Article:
Ofcom report: Scots portrayed on BBC shows as 'aggressive'

The Thick of It's Malcolm Tucker is the archetypal "aggressive Scot".
The Thick of It's Malcolm Tucker is the archetypal "aggressive Scot".
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Scottish characters in BBC programmes are often portrayed with an "aggressive" stereotype, an Ofcom report into the broadcaster's portrayal of society has warned.

The wide-ranging study, which looked at how different types of people are represented by the national broadcaster, found he BBC's portrayal of people from the UK’s nations can be felt to rely on stereotypes, with viewers citing examples of characters from Scotland who were aggressive. Welsh people also felt that they are ridiculed on BBC programmes.

The report said: "While the BBC is seen to compare well to others in representing and portraying the nations and regions, there is clear appetite to do more. In particular, people want to see representation of the UK outside of its major cities, and especially London."

It added that ‘box-ticking’ stands out to audiences, who react against it.

"Simply introducing wider representation is not enough to ensure authentic portrayal. People are wary of ‘tokenist’ attempts to make a programme appear more diverse and can find it patronising," Ofcom added.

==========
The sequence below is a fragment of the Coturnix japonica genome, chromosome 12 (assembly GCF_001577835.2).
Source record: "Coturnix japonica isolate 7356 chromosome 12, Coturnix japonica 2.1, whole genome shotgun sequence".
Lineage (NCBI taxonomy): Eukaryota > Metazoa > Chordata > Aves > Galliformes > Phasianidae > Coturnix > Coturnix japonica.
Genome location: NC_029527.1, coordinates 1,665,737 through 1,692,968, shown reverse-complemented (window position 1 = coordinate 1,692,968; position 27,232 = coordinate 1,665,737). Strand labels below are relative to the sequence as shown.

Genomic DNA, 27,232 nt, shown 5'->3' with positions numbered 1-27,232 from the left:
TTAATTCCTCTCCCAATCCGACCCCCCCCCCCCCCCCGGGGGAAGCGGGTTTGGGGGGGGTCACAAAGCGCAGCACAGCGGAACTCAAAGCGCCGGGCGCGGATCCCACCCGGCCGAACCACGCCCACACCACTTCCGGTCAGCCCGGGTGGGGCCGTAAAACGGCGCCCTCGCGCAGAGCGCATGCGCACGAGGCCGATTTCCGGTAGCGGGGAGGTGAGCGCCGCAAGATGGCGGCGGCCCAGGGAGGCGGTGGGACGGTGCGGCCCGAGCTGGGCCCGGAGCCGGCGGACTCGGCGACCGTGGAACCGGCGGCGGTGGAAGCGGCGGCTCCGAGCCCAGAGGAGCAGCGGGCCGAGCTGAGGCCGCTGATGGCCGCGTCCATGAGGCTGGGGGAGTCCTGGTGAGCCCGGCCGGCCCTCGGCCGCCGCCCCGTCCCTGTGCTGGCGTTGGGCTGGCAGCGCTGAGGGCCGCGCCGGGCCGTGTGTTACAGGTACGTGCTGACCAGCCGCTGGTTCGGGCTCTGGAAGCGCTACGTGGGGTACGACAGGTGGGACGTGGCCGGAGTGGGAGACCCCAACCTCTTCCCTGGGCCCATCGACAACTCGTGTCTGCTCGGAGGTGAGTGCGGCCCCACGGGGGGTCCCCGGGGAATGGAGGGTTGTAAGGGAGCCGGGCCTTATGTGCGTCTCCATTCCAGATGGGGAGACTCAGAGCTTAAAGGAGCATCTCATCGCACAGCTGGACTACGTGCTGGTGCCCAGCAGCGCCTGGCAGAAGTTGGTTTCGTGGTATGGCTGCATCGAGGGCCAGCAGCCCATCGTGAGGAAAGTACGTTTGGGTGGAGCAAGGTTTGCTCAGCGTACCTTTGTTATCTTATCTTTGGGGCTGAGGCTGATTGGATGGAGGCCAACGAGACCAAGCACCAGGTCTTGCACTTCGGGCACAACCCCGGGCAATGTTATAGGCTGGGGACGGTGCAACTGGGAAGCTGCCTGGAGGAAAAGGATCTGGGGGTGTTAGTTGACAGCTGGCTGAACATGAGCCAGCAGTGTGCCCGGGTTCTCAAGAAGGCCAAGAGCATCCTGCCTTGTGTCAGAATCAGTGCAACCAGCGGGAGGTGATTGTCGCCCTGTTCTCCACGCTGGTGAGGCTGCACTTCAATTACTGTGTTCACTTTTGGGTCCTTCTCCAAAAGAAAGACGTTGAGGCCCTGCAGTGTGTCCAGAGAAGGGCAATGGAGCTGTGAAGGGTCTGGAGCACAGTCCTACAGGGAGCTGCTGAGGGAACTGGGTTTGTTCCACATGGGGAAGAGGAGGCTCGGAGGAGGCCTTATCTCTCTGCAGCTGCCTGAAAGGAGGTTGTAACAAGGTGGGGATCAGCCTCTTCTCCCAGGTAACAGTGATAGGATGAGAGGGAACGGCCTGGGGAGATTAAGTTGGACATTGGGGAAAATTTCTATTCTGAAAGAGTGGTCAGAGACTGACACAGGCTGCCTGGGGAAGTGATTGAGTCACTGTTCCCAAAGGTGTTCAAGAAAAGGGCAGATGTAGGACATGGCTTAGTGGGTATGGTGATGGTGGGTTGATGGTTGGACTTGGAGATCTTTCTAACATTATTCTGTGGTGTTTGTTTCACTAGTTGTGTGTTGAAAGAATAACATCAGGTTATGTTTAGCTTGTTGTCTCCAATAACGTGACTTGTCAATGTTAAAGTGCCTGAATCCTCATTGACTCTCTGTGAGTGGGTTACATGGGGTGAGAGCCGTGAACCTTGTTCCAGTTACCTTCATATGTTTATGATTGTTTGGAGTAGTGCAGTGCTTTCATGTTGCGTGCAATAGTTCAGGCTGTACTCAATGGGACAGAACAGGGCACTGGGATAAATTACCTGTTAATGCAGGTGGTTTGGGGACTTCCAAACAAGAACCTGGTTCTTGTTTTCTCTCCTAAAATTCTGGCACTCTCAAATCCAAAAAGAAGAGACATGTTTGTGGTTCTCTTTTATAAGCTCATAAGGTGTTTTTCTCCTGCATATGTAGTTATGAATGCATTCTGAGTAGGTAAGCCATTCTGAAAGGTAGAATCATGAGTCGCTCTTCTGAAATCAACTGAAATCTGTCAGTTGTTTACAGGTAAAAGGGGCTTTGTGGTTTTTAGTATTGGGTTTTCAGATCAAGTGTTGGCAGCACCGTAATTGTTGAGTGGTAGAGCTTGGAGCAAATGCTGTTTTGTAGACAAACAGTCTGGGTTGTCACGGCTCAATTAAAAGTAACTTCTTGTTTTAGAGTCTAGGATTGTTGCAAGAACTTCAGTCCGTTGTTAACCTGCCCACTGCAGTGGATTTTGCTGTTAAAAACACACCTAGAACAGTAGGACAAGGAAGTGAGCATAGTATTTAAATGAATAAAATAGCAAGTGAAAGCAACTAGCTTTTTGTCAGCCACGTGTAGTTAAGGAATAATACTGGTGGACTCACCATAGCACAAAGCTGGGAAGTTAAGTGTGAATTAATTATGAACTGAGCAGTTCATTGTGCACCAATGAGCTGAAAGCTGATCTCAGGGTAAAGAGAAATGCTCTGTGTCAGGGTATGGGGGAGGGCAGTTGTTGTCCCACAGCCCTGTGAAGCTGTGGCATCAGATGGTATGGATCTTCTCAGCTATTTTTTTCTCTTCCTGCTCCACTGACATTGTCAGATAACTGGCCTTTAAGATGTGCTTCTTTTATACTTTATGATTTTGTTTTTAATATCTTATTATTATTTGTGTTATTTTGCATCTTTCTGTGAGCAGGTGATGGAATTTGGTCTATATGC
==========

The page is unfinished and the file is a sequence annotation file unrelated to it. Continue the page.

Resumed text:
Overall, however, the watchdog's report found that people feel that the BBC, and TV in general, is better at representing and portraying a wider mix of people than it used to be. A separate report also published today by Ofcom found the BBC is generally delivering its remit for audiences, but it must go further in areas such as transparency, taking creative risks and attracting young people.

Although viewers in Scotland watch 12 per cent more broadcast TV each day than the UK average, Scottish viewers' perception of the BBC was more negative than the UK average - with focus groups north of the border saying they wanted more content depicting life in the nation to be shown outside of BBC Scotland programming.

Glenn Preston, director for Scotland at Ofcom, said: "While viewers told us that the BBC – and TV in general – represents a wider mix of people than it used to, some people still feel less visible, or portrayed in ways that are narrow or not authentic."

A spokeswoman for the BBC said: "“We’re pleased this report recognises the progress we’ve made in better representing and portraying a wide mix of people, and finds that many people feel the BBC compares well to other broadcasters in representing and portraying the nations and regions of the UK. We know there’s more to do and as Ofcom recognises we’ve already taken action to achieve this, but this is a complex area and the report also shows that sometimes different people from the same background have contrasting views about the authenticity of our output.”